Disc golf is trending in U.S. newspapers: Supporting evidence for disc golf’s “fast-growing sport” claim

Newspaper Logos
Disc golf is the fourth-fastest growing sport in newspaper coverage

As a kid, I loved NFL football. The walls of my childhood room were plastered with Sports Illustrated photos of New York Giants. Before falling asleep each night, I gazed at the shadowy outlines of Phil Simms, Joe Morris and Lawrence Taylor. On Sundays, I attached myself to the TV set, full of awe and expectation, waiting for the next touchdown or sack.

Yet, sadly, I never actually saw the Giants play. I never witnessed firsthand the hulking, mythical characters of my youth. If you took away the televised games and magazine articles, my memories of the Giants would cease to exist. In fact, to claim that I loved NFL football is inaccurate. I should say, rather, that I loved a television network’s filtered rendition of NFL football.

Big-time sports have always been a mass-mediated affair. From the first live radio broadcast of baseball in 1921 to Super Bowl LI, which pulled 111.3 million television viewers, media have served as the bones and muscle of pro sports.

Even in ancient Greece, the development of sports depended on media, or its early equivalents, such as the epic poems of Homer and sports-related art and architecture. Plato was not exactly the Zach Lowe of ancient Athens, but he was an outstanding athlete himself—the “A show” in wrestling—and his famous writings celebrated several sports.[1]

Discus thrower
A copy of Myron’s Discobolus (“discus thrower”), photo by Mary Harrsch

The oldest athletic events in history owe their standing, in part, to media. Boxing, wrestling, equestrian events, javelin and discus (my favorite) stood the test of time because writers, sculptors and other artists told their stories (well and often).

As for sports that did not receive much media attention … well, have you ever heard of bull leaping? Included in the X Games of 1450 BC, the event involved springing toward a bull, grabbing it by the horns and allowing it to catapult you over its back. Although bull leaping sounds like fun (to watch), it was relatively short lived. As Scanlon argues, “the lack of monumental civic media publicizing the sport suggests that these events never sought or obtained the popularity that Greek and Roman sports did in later centuries.”[2]

Bull leaping
Bull-Leaping Fresco from the palace at Knossos, Crete, Greece (photo by National Geographic)

Considering the importance of media to sports, I recently began researching disc golf’s position in today’s media landscape. Although niche outlets and social media are now packed with tournament coverage and other stories about disc golf, how well, I wondered, does the sport do in the mainstream news? The answer, I found, is not spectacular. If, as the saying goes, “popularity is for mediocre people,” then disc golfers are outstanding.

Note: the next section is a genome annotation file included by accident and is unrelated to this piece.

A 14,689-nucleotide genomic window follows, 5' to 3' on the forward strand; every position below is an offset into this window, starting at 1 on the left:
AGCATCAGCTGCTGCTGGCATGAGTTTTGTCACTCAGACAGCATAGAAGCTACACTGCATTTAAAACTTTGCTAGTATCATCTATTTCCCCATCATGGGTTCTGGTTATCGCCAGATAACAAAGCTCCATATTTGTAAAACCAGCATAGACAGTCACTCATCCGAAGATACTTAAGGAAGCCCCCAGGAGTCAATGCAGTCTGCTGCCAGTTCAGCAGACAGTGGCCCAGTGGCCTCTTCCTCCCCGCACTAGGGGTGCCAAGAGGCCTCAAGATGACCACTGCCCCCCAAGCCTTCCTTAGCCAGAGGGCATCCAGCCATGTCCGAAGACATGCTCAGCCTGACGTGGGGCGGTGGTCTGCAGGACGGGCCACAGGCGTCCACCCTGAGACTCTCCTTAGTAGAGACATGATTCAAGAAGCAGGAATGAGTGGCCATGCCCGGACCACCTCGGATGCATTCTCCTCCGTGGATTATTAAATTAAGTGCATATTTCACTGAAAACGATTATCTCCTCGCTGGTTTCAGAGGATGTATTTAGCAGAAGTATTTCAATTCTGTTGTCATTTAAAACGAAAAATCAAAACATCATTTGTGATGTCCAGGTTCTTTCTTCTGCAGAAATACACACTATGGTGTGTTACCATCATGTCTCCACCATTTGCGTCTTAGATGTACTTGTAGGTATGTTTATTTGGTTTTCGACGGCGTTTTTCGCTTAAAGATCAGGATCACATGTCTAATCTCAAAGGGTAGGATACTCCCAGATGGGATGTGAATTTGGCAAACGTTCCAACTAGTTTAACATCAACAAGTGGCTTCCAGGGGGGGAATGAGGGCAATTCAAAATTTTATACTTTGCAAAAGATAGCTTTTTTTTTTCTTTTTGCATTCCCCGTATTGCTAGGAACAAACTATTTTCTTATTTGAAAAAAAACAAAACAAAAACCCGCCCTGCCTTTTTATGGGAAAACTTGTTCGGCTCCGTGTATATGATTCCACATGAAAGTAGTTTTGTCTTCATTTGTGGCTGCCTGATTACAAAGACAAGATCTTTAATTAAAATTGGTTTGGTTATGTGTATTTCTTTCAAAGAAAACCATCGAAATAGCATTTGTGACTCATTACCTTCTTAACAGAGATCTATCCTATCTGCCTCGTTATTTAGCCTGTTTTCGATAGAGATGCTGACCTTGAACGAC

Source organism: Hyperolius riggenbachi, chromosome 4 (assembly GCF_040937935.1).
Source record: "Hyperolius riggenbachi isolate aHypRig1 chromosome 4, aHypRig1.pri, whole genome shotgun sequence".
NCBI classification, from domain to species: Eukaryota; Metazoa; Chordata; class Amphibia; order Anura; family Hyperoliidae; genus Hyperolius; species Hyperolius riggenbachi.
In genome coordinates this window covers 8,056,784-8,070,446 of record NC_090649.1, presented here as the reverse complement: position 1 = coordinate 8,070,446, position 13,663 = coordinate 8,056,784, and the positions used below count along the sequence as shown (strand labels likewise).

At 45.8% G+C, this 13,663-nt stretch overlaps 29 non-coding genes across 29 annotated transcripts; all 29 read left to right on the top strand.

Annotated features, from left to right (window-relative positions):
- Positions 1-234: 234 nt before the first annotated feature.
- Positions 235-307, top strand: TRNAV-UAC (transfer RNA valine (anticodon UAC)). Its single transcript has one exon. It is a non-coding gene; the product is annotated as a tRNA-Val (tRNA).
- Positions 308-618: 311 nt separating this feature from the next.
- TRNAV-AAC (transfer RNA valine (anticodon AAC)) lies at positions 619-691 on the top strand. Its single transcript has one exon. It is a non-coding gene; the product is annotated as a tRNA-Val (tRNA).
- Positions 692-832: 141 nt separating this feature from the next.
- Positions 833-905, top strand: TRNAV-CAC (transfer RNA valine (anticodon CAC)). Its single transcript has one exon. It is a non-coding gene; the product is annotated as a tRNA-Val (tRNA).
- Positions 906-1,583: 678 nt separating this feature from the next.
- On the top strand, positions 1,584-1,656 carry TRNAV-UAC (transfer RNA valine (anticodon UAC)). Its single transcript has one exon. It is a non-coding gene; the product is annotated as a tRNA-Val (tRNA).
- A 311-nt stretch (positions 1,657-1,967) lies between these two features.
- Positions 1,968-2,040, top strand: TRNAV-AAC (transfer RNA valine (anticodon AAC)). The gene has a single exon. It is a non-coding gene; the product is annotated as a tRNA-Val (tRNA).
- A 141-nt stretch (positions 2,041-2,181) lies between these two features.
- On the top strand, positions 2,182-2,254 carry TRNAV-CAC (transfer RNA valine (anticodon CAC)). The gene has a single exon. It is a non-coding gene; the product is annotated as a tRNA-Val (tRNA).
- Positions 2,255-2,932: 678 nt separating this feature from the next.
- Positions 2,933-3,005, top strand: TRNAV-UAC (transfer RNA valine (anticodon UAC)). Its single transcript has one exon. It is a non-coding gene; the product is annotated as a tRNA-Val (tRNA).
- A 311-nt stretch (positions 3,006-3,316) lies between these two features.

I began the study with my childhood love, Sport Illustrated. Using multiple electronic archives, I found only one significant article on disc golf (or Frisbee golf). There were a few other articles with small references to the sport, but nothing substantial. (“Love bites, love bleeds”).

I also used the large, electronic archive Lexis Nexis to look for mentions of disc golf (or Frisbee golf) in television news broadcasts. Going back more than 20 years in some cases, I searched ABC News, American Public Media, CBS News, CNBC News, CNN, CTV Television, Fox News Network, MSNBC and NBC News, and found a combined total of 40 transcripts with disc golf references. All but a few of these offered only brief, incidental mentions of the sport.

A search of National Public Radio transcripts (1992-current) turned up seven items, but only one item included a serious discussion of disc golf and offered quotes from disc golfers. The New York Times, Washington Post and Wall Street Journal—the opinion-leading press—were also disc golf deserts.

The flying disc did better in major-metro and small-town newspapers. To include as much of the press as possible in my search, I used the massive, proprietary archive America’s News, which houses full-length articles from more than one thousand U.S. newspapers. My search, using the terms disc golf and Frisbee golf, returned 49,227 newspaper articles published over the last 20 years (4/18/1997 – 4/19/2017).

That sounds like a lot of coverage, right? Unfortunately, given the expansive period and large number of sources, it’s difficult to interpret what a lot is. To put this estimate in context, I ran the same search using 99 other sports and recreational activities. I also split the search period into two parts to examine changes in the volume of coverage over time.

A full, alphabetically ordered list of results appears at the end of this article. If I missed your favorite sport, please don’t fry me up for dinner; instead, drop me a note in the comment box below and I’ll add your sport soon.